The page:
I'm really happy to read this paragraph. I had the same epiphany when I began planning for a recipe website that allowed for comments without passwords (to login avoid hassle). I also worked out a similar system to the backend of an Omegle clone, essentially pairing abusive (Ctrl+V then exit, Ctrl+V then exit) users with a Cleverbot routine until they stopped spamming, sandboxing them from the greater user base.
From this thread, I learned this system is called "Hellbanning" and some of its downsides are similar to those of honeypots, e.g. you have to store useless data, bandwidth usage goes up by those who think their spam is working, etc. I think these are fair complaints, but the jusy is still out whether these downsides outweigh the benefits of hellbanning.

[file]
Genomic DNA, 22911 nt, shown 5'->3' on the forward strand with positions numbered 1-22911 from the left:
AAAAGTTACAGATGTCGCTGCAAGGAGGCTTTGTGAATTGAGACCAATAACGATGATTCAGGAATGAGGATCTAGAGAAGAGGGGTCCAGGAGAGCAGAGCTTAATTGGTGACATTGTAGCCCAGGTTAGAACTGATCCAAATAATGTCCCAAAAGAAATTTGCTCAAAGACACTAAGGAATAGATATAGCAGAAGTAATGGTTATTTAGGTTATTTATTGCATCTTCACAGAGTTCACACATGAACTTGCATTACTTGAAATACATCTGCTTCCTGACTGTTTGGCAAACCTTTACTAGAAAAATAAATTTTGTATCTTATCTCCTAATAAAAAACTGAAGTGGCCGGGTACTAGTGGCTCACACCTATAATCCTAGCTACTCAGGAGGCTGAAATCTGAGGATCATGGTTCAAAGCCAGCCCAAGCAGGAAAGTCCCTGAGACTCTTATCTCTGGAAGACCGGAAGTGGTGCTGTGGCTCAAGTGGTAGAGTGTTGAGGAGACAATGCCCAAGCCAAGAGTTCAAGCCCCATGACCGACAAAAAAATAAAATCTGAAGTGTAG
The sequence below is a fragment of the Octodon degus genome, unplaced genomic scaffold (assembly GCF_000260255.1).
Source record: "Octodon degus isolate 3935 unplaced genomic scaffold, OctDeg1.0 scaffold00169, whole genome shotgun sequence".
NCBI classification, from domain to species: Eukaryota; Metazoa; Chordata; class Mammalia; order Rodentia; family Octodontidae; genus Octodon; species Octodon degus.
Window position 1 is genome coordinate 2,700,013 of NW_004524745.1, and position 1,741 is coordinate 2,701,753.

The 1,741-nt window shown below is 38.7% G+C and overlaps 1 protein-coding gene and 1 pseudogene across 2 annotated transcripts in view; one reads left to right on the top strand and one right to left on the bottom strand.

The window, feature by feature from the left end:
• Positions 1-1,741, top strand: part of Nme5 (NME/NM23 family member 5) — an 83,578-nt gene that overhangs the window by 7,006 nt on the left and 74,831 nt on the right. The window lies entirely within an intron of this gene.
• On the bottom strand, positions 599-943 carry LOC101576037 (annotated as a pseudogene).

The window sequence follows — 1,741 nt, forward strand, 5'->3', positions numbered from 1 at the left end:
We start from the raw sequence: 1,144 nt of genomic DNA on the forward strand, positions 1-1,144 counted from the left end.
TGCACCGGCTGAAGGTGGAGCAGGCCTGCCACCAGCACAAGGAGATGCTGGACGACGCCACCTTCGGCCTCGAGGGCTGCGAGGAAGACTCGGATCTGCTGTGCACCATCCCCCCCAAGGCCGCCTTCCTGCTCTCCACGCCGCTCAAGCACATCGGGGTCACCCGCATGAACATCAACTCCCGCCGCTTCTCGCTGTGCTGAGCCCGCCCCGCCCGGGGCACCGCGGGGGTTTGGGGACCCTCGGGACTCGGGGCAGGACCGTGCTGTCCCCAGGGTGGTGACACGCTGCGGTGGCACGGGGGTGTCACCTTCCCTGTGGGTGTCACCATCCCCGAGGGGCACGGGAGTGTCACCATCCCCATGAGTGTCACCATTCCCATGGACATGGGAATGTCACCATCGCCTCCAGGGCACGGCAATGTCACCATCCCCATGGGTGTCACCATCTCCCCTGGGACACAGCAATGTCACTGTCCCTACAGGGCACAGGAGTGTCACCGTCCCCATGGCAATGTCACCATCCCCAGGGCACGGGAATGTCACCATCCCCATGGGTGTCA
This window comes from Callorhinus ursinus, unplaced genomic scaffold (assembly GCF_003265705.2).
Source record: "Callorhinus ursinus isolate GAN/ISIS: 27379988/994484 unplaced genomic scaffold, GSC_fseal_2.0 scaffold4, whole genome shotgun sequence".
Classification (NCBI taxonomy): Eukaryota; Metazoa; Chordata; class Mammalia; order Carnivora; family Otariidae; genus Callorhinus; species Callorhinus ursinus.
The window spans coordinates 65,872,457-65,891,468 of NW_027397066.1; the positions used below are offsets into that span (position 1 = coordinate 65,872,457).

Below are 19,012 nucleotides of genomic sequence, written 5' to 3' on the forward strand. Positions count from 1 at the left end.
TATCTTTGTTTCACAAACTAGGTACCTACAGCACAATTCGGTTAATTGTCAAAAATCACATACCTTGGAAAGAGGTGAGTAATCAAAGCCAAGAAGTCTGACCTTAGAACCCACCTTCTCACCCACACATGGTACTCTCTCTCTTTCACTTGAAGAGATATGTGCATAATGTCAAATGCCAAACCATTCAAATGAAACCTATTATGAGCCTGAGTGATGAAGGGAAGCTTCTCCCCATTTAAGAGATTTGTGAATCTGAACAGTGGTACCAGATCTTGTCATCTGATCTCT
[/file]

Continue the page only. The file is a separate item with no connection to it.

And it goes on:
Hellbanning represents an entirely new way of handling user submitted content. The current norm shows the status of every post to the user who created it. "That comment is awaiting moderation" and "This has been flagged." Essentially, by giving status reports and feedback to abusers, you are grading them on their work and giving them constructive criticism. By obscuring the extent to which their content is shared, they don't know if their efforts are in vain, and they can't improve on their failing techniques if they don't know what is working what isn't.
I would enjoy hearing about anyone else's knowledge about obscurring user content in real world applications, or any theoretical concerns or loopholes someone just hearing about it can come up with.